MIKHAIL GORBACHEV has given Helmut Kohl a long-anticipated present - Soviet acceptance of a united Germany in the NATO alliance. In exchange, the Soviet leader is looking for a substantial economic aid package - enough, he hopes, to rescue his reform policies from being crushed by the collapsing Soviet economy.
The changes in NATO strategy decided at the recent London summit, as well as Western moves toward providing aid, gave Mr. Gorbachev much-needed evidence of a change in the adversarial attitude of the West.
Still, most observers had expected the Soviet leader to take a little more time to prepare Soviet public opinion for this decision, including overcoming resistance from the military.
Gorbachev's surprising readiness to publicly give the green light to Mr. Kohl's plans reflects his strengthened confidence in his own power following the conclusion of a tumultuous two-week-long Communist Party Congress.
Though the timing of the move was dictated by immediate political calculations, the outcome of the Gorbachev-Kohl talks is the product of Soviet strategic policy to make an alliance with Germany the determining feature of a new post-cold-war Europe.
For Moscow, Germany is the main route to overcoming the self-imposed isolation of past decades. The Soviets see Germany as not only a source of economic aid but as the Western nation holding views closest to theirs.
This view was openly expressed in a commentary published by the official Tass news agency on the eve of Kohl's visit. In very authoritative language, Tass ``political observer'' Alexander Antsiferov linked the fate of Gorbachev's perestroika (restructuring) revolution to the reunification of Germany.
``The West German government is interested in the success of perestroika, because it is only in this case that more favorable conditions will be created for the process of reunification of Germany,'' he wrote. ``At the same time, the Soviet Union is no less interested in the successful implementation of the reunification plans of Germans, because a single Germany has a good chance of becoming its major partner in political, trade and economic cooperation.''
The commentary credited Kohl with being responsible not only for persuading the West to consider assistance at the Houston summit of industrial nations but also for shifting the NATO alliance away from a policy of confrontation toward the East.
Even the Soviet military shows signs of accepting this logic. ``It is time to quench our fears as regards a unified Germany and to learn to accept the inevitable as natural,'' wrote historian A. Borisov in yesterday's issue of the Army's daily Red Star.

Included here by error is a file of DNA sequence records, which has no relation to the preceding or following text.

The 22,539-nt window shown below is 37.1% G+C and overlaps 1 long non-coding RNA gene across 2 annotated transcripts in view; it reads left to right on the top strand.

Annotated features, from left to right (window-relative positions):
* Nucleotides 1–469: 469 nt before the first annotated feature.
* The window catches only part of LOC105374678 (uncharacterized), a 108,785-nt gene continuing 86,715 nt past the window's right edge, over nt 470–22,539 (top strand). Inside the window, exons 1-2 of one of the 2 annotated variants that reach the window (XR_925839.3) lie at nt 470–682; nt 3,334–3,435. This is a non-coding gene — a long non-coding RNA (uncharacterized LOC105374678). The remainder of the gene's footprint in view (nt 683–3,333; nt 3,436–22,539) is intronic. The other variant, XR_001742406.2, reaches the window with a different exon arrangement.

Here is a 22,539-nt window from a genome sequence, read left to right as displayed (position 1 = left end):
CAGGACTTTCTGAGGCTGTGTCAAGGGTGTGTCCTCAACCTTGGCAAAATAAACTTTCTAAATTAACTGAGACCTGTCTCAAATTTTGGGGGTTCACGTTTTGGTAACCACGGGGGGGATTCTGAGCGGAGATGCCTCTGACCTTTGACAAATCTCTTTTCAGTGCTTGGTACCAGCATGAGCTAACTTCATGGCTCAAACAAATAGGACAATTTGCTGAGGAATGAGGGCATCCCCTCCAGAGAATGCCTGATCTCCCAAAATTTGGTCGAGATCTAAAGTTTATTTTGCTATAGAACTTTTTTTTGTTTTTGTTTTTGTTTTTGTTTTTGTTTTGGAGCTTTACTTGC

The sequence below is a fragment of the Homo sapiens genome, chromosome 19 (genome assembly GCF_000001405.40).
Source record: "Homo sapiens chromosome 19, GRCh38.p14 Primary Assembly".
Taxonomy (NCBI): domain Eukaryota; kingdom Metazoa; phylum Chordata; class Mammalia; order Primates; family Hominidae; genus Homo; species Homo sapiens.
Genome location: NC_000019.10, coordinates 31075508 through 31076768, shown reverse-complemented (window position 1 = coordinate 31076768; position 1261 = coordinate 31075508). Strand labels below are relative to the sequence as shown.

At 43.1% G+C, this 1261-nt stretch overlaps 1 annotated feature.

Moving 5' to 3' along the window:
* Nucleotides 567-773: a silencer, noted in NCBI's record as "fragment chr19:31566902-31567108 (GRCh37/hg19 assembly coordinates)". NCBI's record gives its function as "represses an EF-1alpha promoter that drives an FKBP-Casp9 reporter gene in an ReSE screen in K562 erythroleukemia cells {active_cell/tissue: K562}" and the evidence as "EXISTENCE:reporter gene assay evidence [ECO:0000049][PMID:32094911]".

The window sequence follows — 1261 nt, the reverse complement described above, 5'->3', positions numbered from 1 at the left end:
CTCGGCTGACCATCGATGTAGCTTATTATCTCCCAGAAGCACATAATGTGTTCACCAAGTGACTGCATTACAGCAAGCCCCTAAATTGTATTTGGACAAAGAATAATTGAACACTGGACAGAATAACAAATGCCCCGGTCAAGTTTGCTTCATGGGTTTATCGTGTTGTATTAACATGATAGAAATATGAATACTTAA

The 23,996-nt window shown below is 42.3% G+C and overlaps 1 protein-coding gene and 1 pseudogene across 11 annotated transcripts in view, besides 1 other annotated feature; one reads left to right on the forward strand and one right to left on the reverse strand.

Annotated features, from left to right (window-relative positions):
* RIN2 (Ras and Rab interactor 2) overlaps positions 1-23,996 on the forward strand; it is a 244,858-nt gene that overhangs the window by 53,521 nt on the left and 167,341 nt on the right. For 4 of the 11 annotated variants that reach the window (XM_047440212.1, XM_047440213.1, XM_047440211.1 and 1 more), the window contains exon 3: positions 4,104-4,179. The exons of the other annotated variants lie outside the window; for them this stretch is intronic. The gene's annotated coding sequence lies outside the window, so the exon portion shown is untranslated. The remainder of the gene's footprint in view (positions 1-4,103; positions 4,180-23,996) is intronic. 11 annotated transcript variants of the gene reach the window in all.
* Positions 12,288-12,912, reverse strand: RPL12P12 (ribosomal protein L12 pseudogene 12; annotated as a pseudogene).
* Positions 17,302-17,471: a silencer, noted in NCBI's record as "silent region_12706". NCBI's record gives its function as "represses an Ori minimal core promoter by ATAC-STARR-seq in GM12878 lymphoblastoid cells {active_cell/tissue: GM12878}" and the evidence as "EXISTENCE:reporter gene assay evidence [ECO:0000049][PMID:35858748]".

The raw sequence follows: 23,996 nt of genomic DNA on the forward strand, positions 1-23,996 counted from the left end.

The agreement announced at the joint press conference of Kohl and Gorbachev is close to what many observers had predicted. Following reunification, Kohl said, the powers of the four victorious powers of World War II in Germany - France, Britain, the United States and the Soviet Union - ``will be fully abrogated.''
A reunified Germany will then be free to choose which alliance to belong to, which Mr. Gorbachev explicitly agreed could mean that Germany will be in NATO.
The 370,000 Soviet troops based in what is now East Germany will be withdrawn in three or four years, during which time no NATO forces will be based there. Gorbachev expressed the hope, but clearly had no assurance, that no foreign troops or nuclear weapons would be based there after Soviet withdrawal.
The Soviets got two important concessions in return. Kohl unilaterally agreed to a limit of 370,000 troops for the army of a united Germany, more than the 250,000 figure sought by Moscow but less than the current nearly 500,000-strong might of the West German armed forces. He also said Germany would renounce the manufacture and possession of nuclear weapons and sign the nuclear nonproliferation treaty.
The basic structure of an agreement on Germany, the two leaders agreed, will be in place by the time of the summit of the Conference on Security and Cooperation in Europe (CSCE) in Paris in November. This will give Kohl his sought-after completion of reunfication in time for all-German elections in December.
The two leaders also unveiled plans to negotiate a broad, long-term treaty, covering politics, economy, security, culture, and science and technology.
The idea bears a more than coincidental resemblance to the famous 1922 Soviet-German Treaty of Rapallo. Then, a Weimar Germany struggling to recover from its defeat in World War I and a young Soviet regime newly victorious over Western-backed efforts to overthrow it, found common cause in cooperation to overcome their isolation.
Today there is mutual interest between a powerful - and feared - Germany eager to win acceptance of reunification and a Soviet Union desperate to be part of Europe.